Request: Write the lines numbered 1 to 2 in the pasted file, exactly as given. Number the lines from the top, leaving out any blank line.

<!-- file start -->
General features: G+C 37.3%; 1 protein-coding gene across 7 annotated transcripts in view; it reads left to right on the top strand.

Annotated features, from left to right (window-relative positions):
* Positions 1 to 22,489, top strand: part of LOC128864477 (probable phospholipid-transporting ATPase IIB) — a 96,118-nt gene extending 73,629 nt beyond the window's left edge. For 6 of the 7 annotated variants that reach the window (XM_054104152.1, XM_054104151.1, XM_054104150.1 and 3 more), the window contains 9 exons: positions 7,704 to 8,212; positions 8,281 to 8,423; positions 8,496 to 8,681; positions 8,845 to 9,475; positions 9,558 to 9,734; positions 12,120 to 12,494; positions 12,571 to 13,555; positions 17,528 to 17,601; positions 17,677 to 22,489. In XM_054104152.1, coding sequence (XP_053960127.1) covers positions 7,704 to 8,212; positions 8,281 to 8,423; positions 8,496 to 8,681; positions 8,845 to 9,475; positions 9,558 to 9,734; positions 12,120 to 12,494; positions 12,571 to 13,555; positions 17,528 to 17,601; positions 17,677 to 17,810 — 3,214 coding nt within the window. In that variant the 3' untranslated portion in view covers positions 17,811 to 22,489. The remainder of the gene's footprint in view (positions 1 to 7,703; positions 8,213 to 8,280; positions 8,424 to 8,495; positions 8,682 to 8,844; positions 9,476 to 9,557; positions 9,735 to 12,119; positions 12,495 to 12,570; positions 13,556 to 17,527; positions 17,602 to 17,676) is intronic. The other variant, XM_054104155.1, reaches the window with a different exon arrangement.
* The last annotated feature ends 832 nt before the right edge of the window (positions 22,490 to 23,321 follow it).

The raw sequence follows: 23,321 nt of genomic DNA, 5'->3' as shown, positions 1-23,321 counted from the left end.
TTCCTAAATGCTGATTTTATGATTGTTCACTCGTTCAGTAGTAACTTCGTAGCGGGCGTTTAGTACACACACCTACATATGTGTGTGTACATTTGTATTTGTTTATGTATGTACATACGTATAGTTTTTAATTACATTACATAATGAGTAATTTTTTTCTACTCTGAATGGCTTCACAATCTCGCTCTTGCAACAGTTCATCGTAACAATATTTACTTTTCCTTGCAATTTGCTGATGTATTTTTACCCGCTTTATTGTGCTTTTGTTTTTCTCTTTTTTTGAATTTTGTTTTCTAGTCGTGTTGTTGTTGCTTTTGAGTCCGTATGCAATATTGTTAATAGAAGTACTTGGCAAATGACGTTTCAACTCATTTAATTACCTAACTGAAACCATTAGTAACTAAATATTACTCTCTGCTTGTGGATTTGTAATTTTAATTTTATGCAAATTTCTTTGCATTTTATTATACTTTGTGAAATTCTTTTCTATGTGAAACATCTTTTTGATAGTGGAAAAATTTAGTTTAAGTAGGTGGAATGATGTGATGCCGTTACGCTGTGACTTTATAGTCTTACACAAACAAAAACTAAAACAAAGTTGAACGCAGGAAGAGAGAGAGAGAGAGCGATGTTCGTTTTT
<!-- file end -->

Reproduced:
General features: G+C 37.3%; 1 protein-coding gene across 7 annotated transcripts in view; it reads left to right on the top strand.

Annotated features, from left to right (window-relative positions):